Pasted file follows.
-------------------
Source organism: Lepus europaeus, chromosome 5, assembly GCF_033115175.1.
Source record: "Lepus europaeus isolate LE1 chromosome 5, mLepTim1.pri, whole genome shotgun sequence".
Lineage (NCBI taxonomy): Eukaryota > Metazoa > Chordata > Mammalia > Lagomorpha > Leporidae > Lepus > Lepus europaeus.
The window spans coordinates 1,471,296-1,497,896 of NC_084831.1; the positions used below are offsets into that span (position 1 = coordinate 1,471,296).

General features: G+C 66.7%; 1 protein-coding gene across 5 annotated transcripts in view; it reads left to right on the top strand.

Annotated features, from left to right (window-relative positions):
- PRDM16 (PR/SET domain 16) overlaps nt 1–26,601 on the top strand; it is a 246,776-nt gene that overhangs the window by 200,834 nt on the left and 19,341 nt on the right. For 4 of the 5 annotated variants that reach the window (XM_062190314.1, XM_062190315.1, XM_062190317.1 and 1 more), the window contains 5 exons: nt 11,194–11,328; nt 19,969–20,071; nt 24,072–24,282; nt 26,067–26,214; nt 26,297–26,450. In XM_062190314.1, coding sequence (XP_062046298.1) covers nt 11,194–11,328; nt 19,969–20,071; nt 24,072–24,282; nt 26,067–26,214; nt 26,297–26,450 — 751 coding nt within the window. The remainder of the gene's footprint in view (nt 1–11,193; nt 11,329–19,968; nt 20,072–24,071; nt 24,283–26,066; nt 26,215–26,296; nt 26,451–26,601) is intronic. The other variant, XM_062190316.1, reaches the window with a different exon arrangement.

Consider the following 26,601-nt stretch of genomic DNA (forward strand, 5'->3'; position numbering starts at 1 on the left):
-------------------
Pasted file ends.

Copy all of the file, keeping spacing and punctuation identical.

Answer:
Source organism: Lepus europaeus, chromosome 5, assembly GCF_033115175.1.
Source record: "Lepus europaeus isolate LE1 chromosome 5, mLepTim1.pri, whole genome shotgun sequence".
Lineage (NCBI taxonomy): Eukaryota > Metazoa > Chordata > Mammalia > Lagomorpha > Leporidae > Lepus > Lepus europaeus.
The window spans coordinates 1,471,296-1,497,896 of NC_084831.1; the positions used below are offsets into that span (position 1 = coordinate 1,471,296).

General features: G+C 66.7%; 1 protein-coding gene across 5 annotated transcripts in view; it reads left to right on the top strand.

Annotated features, from left to right (window-relative positions):
- PRDM16 (PR/SET domain 16) overlaps nt 1–26,601 on the top strand; it is a 246,776-nt gene that overhangs the window by 200,834 nt on the left and 19,341 nt on the right. For 4 of the 5 annotated variants that reach the window (XM_062190314.1, XM_062190315.1, XM_062190317.1 and 1 more), the window contains 5 exons: nt 11,194–11,328; nt 19,969–20,071; nt 24,072–24,282; nt 26,067–26,214; nt 26,297–26,450. In XM_062190314.1, coding sequence (XP_062046298.1) covers nt 11,194–11,328; nt 19,969–20,071; nt 24,072–24,282; nt 26,067–26,214; nt 26,297–26,450 — 751 coding nt within the window. The remainder of the gene's footprint in view (nt 1–11,193; nt 11,329–19,968; nt 20,072–24,071; nt 24,283–26,066; nt 26,215–26,296; nt 26,451–26,601) is intronic. The other variant, XM_062190316.1, reaches the window with a different exon arrangement.

Consider the following 26,601-nt stretch of genomic DNA (forward strand, 5'->3'; position numbering starts at 1 on the left):